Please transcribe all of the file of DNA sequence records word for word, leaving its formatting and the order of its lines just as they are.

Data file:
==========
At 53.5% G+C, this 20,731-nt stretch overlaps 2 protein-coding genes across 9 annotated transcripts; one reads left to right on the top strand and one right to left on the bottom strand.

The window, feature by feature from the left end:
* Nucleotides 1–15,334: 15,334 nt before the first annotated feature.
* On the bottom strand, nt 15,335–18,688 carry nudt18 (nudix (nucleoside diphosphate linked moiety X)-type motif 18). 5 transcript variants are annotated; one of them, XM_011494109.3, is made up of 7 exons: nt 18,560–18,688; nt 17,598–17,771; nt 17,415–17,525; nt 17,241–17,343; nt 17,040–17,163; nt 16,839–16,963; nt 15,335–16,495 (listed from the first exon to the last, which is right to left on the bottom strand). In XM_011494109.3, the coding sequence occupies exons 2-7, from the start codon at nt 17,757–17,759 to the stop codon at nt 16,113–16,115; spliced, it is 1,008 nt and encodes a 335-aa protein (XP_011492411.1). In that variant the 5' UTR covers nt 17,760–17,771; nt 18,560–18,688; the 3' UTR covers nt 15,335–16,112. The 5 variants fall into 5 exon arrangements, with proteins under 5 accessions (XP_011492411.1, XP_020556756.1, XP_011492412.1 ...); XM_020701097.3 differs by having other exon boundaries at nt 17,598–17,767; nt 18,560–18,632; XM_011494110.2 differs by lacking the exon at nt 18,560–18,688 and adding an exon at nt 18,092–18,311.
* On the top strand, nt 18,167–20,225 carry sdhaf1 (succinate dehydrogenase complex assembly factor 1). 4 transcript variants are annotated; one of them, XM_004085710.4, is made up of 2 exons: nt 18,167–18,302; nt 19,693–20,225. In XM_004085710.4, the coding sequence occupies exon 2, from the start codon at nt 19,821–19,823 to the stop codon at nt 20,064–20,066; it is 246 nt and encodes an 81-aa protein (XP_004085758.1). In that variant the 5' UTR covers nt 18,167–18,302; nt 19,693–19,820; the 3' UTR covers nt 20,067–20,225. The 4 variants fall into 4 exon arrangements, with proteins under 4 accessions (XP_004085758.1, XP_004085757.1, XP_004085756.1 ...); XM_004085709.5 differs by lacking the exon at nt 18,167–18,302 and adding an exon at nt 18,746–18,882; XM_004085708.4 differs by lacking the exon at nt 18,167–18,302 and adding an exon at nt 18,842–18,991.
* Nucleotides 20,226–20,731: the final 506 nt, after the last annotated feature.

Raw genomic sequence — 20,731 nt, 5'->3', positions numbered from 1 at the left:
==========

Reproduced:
At 53.5% G+C, this 20,731-nt stretch overlaps 2 protein-coding genes across 9 annotated transcripts; one reads left to right on the top strand and one right to left on the bottom strand.

The window, feature by feature from the left end:
* Nucleotides 1–15,334: 15,334 nt before the first annotated feature.
* On the bottom strand, nt 15,335–18,688 carry nudt18 (nudix (nucleoside diphosphate linked moiety X)-type motif 18). 5 transcript variants are annotated; one of them, XM_011494109.3, is made up of 7 exons: nt 18,560–18,688; nt 17,598–17,771; nt 17,415–17,525; nt 17,241–17,343; nt 17,040–17,163; nt 16,839–16,963; nt 15,335–16,495 (listed from the first exon to the last, which is right to left on the bottom strand). In XM_011494109.3, the coding sequence occupies exons 2-7, from the start codon at nt 17,757–17,759 to the stop codon at nt 16,113–16,115; spliced, it is 1,008 nt and encodes a 335-aa protein (XP_011492411.1). In that variant the 5' UTR covers nt 17,760–17,771; nt 18,560–18,688; the 3' UTR covers nt 15,335–16,112. The 5 variants fall into 5 exon arrangements, with proteins under 5 accessions (XP_011492411.1, XP_020556756.1, XP_011492412.1 ...); XM_020701097.3 differs by having other exon boundaries at nt 17,598–17,767; nt 18,560–18,632; XM_011494110.2 differs by lacking the exon at nt 18,560–18,688 and adding an exon at nt 18,092–18,311.
* On the top strand, nt 18,167–20,225 carry sdhaf1 (succinate dehydrogenase complex assembly factor 1). 4 transcript variants are annotated; one of them, XM_004085710.4, is made up of 2 exons: nt 18,167–18,302; nt 19,693–20,225. In XM_004085710.4, the coding sequence occupies exon 2, from the start codon at nt 19,821–19,823 to the stop codon at nt 20,064–20,066; it is 246 nt and encodes an 81-aa protein (XP_004085758.1). In that variant the 5' UTR covers nt 18,167–18,302; nt 19,693–19,820; the 3' UTR covers nt 20,067–20,225. The 4 variants fall into 4 exon arrangements, with proteins under 4 accessions (XP_004085758.1, XP_004085757.1, XP_004085756.1 ...); XM_004085709.5 differs by lacking the exon at nt 18,167–18,302 and adding an exon at nt 18,746–18,882; XM_004085708.4 differs by lacking the exon at nt 18,167–18,302 and adding an exon at nt 18,842–18,991.
* Nucleotides 20,226–20,731: the final 506 nt, after the last annotated feature.

Raw genomic sequence — 20,731 nt, 5'->3', positions numbered from 1 at the left: